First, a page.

A LITTLE later than expected (thank you, publishing deadlines, so much), I finally have a review for you of what is, without doubt, the biggest game of the year – Grand Theft Auto V, available now on XBox 360 and PlayStation 3.
First things first – Gazette-reading parents with kids and teenagers who’ve been pestering them about getting GTAV should skip straight to the red-headed box, right, for a stern-but-fair warning that GTAV is not for kids, and I can’t stress that enough (parents are advised to see the section at the end of this main review).
However, for all those who’re aged at least 18 or older – or who’re 40-somethings like myself who’ve been with the GTA series for well over a decade – on with the show!
And what a show it is, as dozens of glowing reviews all around the world, and the internet, have been pointing out.
For readers who’ve missed the recent media frenzy over GTAV, and as a brief introduction, GTAV, in vogue with many recent popular TV shows, casts the player as an absolute antihero looking to make it big – at the expense of a (mostly) law-abiding world.
To do so, as an ambitious bad guy, the player runs through an overall storyline, completing missions to fill out the story, as well as having the choice to wander off on optional side missions, encounter random events, or simply decide to ignore the story for a while and do whatever they feel like in the game world.
Here, three very different protaganists (along with a motley crew of friends, family members and acquaintances) are brought together with a common goal, with the player able to swap between them mostly at will, once introduced.
Interestingly, it’s a way not only of creating a broader story, via the different characters, but of also facilitating different gameplay styles, as each of the trio – Michael, Franklin and Trevor – have different strengths and weaknesses, lending themselves to providing the player with different adventures.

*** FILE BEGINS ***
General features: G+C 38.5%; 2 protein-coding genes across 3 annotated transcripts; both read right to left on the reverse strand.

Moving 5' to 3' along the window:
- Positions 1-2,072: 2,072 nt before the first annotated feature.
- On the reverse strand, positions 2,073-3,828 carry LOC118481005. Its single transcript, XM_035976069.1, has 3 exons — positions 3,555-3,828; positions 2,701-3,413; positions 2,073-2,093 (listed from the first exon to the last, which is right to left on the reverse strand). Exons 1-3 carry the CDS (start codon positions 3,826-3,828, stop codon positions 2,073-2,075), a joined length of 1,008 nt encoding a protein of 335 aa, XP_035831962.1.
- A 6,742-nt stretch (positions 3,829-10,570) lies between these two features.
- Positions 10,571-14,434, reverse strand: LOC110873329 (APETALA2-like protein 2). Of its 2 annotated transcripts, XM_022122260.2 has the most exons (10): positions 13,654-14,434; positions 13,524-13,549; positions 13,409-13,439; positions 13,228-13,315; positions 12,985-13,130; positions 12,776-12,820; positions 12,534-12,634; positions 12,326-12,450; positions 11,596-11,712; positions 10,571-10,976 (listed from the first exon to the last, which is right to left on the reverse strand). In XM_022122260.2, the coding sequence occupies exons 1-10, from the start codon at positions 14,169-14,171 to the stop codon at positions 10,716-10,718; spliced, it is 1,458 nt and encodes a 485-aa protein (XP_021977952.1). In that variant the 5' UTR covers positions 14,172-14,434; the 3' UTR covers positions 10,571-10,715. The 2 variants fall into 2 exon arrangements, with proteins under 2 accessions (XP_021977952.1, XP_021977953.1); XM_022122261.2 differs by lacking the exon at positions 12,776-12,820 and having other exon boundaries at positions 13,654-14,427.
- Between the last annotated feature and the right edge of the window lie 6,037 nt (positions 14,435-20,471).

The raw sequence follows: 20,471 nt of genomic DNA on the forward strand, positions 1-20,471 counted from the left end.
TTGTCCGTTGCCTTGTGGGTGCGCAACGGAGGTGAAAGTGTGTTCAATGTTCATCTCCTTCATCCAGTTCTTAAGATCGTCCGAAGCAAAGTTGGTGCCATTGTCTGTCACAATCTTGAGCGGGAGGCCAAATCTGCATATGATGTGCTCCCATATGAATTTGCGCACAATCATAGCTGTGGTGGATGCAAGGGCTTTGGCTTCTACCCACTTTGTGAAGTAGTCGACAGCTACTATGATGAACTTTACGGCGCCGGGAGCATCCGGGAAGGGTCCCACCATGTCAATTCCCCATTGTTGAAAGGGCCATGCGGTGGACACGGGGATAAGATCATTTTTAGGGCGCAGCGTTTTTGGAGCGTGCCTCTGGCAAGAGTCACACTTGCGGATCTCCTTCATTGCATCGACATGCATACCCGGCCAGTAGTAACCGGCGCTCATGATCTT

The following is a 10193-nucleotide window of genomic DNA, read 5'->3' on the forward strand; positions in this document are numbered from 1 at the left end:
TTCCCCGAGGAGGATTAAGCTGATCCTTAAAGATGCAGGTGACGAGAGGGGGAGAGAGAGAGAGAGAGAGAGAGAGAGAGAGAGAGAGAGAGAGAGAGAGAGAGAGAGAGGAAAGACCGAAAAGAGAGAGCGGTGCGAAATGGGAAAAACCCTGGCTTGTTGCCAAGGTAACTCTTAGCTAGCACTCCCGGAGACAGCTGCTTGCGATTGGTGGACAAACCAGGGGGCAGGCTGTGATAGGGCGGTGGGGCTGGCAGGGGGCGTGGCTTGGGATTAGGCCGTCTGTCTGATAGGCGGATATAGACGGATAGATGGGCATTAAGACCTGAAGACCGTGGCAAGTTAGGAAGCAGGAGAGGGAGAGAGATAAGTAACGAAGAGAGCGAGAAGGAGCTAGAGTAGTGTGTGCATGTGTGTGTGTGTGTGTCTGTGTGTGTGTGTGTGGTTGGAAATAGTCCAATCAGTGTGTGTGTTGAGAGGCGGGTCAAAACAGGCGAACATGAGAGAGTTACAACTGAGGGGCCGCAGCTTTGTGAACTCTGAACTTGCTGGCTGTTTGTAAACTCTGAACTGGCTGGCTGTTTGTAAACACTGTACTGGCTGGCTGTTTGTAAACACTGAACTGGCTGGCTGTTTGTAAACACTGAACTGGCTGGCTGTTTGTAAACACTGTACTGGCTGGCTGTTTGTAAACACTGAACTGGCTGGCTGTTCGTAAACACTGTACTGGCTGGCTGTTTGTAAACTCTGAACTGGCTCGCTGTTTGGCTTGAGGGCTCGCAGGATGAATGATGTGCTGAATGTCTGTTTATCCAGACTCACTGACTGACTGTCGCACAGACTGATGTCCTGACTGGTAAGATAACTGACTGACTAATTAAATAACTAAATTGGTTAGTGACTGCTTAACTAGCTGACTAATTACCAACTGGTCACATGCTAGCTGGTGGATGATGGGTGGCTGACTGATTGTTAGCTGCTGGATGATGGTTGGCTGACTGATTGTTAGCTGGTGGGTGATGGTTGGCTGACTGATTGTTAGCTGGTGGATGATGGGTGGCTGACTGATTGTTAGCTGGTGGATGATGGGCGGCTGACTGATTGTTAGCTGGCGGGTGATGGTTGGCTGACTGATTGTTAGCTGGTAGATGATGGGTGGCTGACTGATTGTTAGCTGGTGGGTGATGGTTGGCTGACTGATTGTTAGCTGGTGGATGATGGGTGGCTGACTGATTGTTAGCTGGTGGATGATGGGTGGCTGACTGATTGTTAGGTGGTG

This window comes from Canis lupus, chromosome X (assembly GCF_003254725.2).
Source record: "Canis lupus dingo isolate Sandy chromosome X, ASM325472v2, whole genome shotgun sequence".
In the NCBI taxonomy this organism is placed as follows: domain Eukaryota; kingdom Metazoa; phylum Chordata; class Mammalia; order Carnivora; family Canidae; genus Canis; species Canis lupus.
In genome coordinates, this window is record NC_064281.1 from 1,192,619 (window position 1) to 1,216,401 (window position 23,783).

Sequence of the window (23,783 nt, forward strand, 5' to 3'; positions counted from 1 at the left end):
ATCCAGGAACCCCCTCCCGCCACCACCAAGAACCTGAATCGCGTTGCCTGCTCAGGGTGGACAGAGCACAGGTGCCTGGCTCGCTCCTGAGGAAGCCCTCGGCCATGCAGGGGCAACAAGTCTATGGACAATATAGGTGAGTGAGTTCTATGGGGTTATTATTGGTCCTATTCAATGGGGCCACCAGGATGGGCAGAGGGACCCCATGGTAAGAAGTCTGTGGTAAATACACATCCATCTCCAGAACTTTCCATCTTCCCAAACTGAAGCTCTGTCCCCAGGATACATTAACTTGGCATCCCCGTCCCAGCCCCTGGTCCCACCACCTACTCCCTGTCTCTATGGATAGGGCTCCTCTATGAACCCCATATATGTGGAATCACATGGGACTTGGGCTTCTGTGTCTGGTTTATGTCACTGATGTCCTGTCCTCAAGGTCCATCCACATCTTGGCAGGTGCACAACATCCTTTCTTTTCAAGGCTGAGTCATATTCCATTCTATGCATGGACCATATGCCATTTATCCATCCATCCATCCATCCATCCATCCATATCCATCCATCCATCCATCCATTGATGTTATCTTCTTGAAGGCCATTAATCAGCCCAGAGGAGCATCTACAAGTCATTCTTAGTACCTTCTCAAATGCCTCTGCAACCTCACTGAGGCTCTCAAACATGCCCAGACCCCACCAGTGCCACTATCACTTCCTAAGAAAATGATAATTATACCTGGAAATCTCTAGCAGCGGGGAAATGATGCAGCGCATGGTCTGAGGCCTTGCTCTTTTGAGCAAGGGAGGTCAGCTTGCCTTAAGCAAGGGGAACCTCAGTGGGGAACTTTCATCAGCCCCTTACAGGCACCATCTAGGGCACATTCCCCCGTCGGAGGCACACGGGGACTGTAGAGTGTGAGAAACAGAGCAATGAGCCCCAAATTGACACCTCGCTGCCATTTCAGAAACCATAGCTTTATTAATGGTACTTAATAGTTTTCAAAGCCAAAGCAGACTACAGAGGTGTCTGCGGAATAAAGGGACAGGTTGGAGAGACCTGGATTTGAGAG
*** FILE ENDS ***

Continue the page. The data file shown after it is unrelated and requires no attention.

As always with a GTA game, while the overall story is generally engaging – apart from a couple of quite ill-advised and, frankly, unpleasant sections – it’s the sheer variety of things to see and do within the giant game world that has made it such a huge hit with gamers all around the globe.
Set in sprawling Los Santos – a large city that’s closely modelled on Los Angeles, with many of the city’s most famous landmarks and districts recreated in the game – the player can wander around not only the most richly-detailed and believable-feeling city yet seen in a game, but out into the sprawling surrounding countryside, too, where a number of smaller towns, settlements and manmade and physical landmarks provide many other missions and distractions.
I don’t have the space to list all the things that gamers can do – everything from street racing to base jumping, playing golf or tennis, practising yoga, going swimming or diving, parachuting, cycling, taking part in triathlons, going bounty hunting, plumbing the depths of the ocean in a submarine, driving a taxi, soaring through the air in planes or helicopters, customising souped-up cars, and much more – phew!
And all that’s quite apart from just playing the game “properly”, such as playing through all of the missions, and preparing for some of the occasional major heists that the characters carry off.
The near-hysterical hype that’s been expertly manipulated by GTAV’s Scottish developer, Rockstar, over the past few months has been delivered on in style, with a vast game world that’s stuffed to the gills with things to see and do, places to go, people to meet, fun events to take part in, or simply getting into explosive trouble with the law in classic GTA style.
All this, presented within a beautifully presented and richly modelled world that pushes current consoles to their limits.
Gamers may – rightfully – mutter that I’ve left a lot out of this review, but it’s just not possible to do GTAV justice in this space, or even to list all of its many features and highlights, other than to say the wait was worth it.
Still sold-out at many gaming outlets, GTAV more than lives up to the hype, and is without doubt a must-have title for any gamer. But only if you’re old enough …
And now follows a strict warning for parents …
GTAV is a game that is patently not suitable for children to most teenagers to either play or own. Unless you’re at least 18 years old (in line with the game’s legal classification), or are otherwise an actual grown-up, GTAV is completely unsuitable for children or teenagers.
Lest any parents/adults are thinking Little Timmy (or Tara) would be fine, as “it’s just a game”, here’s one sample mission (GTAV fans should look away now, to avoid a spoiler) …
Violent sociopath Trevor takes umbrage at a group of rival crystal methadone drug dealers in the desert, so blazes his way over to their farmhouse base, uses a sniper rifle to attack outside guards, goes on an all-out murderous assault on everyone inside, then burns down the meth lab/house – all to protect Trevor Philips Enterprises.
Responsible grown-ups, you’ve been warned …